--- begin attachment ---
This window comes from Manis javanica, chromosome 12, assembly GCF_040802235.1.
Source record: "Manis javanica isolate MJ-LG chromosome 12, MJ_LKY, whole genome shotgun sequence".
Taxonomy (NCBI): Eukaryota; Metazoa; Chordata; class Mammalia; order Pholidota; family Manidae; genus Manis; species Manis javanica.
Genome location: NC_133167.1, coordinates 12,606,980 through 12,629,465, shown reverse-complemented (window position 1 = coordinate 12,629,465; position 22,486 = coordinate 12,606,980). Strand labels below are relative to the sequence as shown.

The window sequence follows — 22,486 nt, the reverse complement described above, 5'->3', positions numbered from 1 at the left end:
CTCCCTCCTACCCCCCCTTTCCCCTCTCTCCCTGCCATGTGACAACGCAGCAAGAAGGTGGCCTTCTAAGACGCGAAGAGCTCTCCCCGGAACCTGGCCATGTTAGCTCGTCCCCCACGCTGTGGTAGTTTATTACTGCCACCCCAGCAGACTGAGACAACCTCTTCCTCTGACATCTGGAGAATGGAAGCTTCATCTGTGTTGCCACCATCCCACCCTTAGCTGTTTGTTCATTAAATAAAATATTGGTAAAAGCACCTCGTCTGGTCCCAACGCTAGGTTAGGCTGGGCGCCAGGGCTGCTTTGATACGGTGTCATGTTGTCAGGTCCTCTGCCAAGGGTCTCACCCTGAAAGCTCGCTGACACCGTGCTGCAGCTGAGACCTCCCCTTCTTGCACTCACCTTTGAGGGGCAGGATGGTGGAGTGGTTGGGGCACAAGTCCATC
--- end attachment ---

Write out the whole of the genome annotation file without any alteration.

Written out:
This window comes from Manis javanica, chromosome 12, assembly GCF_040802235.1.
Source record: "Manis javanica isolate MJ-LG chromosome 12, MJ_LKY, whole genome shotgun sequence".
Taxonomy (NCBI): Eukaryota; Metazoa; Chordata; class Mammalia; order Pholidota; family Manidae; genus Manis; species Manis javanica.
Genome location: NC_133167.1, coordinates 12,606,980 through 12,629,465, shown reverse-complemented (window position 1 = coordinate 12,629,465; position 22,486 = coordinate 12,606,980). Strand labels below are relative to the sequence as shown.

The window sequence follows — 22,486 nt, the reverse complement described above, 5'->3', positions numbered from 1 at the left end:
CTCCCTCCTACCCCCCCTTTCCCCTCTCTCCCTGCCATGTGACAACGCAGCAAGAAGGTGGCCTTCTAAGACGCGAAGAGCTCTCCCCGGAACCTGGCCATGTTAGCTCGTCCCCCACGCTGTGGTAGTTTATTACTGCCACCCCAGCAGACTGAGACAACCTCTTCCTCTGACATCTGGAGAATGGAAGCTTCATCTGTGTTGCCACCATCCCACCCTTAGCTGTTTGTTCATTAAATAAAATATTGGTAAAAGCACCTCGTCTGGTCCCAACGCTAGGTTAGGCTGGGCGCCAGGGCTGCTTTGATACGGTGTCATGTTGTCAGGTCCTCTGCCAAGGGTCTCACCCTGAAAGCTCGCTGACACCGTGCTGCAGCTGAGACCTCCCCTTCTTGCACTCACCTTTGAGGGGCAGGATGGTGGAGTGGTTGGGGCACAAGTCCATC